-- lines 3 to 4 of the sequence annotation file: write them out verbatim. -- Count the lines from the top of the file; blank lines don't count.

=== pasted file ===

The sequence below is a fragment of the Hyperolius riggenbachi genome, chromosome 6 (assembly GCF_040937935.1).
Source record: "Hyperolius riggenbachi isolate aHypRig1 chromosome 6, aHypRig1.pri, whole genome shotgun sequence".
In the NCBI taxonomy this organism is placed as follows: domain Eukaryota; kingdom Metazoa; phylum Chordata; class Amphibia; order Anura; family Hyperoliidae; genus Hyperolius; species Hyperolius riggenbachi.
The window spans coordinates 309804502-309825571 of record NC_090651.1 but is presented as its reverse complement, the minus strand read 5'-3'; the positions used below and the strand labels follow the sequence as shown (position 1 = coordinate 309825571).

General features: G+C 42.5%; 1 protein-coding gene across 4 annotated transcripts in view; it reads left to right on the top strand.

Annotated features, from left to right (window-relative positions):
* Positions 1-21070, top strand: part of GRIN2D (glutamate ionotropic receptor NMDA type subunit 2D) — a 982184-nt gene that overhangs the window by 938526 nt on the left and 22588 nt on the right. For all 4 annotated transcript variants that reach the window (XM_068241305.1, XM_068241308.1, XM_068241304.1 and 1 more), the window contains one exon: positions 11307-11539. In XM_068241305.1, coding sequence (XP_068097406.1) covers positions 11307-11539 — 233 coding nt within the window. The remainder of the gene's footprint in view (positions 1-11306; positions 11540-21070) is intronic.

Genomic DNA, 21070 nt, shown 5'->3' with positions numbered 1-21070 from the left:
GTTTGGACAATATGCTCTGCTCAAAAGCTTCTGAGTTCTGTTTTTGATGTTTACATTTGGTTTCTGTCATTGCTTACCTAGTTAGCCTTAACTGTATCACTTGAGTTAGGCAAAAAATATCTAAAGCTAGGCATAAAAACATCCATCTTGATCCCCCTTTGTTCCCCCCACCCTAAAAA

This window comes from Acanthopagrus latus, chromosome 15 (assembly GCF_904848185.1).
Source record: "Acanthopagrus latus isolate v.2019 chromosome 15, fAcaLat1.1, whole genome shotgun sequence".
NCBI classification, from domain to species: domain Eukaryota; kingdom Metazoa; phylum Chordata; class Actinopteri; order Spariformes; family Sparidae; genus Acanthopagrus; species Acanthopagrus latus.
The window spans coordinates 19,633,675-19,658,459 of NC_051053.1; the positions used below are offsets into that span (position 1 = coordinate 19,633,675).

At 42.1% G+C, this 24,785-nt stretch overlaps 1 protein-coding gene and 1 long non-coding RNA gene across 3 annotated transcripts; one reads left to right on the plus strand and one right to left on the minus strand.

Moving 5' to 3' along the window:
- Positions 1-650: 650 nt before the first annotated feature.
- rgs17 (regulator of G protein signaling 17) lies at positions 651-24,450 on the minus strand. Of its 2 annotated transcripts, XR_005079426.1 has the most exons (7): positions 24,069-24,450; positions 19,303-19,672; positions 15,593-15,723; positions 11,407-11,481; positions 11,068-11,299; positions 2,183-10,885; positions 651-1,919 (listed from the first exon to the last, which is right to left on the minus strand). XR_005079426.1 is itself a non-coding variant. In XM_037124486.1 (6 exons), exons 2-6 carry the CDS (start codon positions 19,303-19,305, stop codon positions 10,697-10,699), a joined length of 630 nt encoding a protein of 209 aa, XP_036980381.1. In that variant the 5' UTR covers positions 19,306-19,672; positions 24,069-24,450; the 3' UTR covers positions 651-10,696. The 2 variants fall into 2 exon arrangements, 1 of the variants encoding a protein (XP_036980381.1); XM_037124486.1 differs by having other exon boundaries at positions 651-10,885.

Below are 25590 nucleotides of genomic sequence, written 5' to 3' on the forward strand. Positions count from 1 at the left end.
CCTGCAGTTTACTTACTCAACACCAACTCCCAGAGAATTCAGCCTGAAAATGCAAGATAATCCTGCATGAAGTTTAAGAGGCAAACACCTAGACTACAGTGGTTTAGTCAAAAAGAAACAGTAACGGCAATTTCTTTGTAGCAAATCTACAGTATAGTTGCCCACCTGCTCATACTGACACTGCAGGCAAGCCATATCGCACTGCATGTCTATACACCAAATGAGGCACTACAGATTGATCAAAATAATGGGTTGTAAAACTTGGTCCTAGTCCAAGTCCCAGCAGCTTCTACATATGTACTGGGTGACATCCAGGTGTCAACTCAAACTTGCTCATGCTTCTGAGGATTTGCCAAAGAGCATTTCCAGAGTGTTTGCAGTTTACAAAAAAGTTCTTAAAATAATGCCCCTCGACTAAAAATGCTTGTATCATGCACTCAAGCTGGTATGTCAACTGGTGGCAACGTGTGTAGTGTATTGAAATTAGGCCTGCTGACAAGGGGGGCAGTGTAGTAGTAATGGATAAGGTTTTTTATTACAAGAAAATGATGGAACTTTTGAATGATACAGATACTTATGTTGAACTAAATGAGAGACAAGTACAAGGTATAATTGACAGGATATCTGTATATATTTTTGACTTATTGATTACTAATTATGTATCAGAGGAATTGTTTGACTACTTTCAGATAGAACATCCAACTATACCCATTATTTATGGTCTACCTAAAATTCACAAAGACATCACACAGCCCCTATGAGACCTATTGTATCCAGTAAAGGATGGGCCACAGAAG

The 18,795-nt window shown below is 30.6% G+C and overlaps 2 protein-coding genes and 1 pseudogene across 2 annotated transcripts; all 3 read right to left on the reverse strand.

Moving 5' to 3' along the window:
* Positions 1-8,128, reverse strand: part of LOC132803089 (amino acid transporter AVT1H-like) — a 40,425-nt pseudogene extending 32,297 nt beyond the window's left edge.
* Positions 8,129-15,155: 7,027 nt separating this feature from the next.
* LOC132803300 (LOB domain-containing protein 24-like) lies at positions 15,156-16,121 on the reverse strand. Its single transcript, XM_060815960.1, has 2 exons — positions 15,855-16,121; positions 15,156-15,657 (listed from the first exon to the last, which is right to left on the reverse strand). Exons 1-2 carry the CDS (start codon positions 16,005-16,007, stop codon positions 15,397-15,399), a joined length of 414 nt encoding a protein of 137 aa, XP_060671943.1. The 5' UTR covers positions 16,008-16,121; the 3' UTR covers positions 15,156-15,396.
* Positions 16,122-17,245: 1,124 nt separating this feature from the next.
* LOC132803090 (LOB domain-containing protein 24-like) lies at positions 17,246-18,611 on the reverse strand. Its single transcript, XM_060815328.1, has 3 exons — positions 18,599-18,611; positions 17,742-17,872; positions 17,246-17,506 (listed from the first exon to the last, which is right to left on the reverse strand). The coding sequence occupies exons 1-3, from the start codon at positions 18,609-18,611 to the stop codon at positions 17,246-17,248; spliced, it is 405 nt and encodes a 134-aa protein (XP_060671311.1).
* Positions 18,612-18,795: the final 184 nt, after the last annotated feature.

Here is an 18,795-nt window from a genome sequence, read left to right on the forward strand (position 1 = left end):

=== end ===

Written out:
In the NCBI taxonomy this organism is placed as follows: domain Eukaryota; kingdom Metazoa; phylum Chordata; class Amphibia; order Anura; family Hyperoliidae; genus Hyperolius; species Hyperolius riggenbachi.
The window spans coordinates 309804502-309825571 of record NC_090651.1 but is presented as its reverse complement, the minus strand read 5'-3'; the positions used below and the strand labels follow the sequence as shown (position 1 = coordinate 309825571).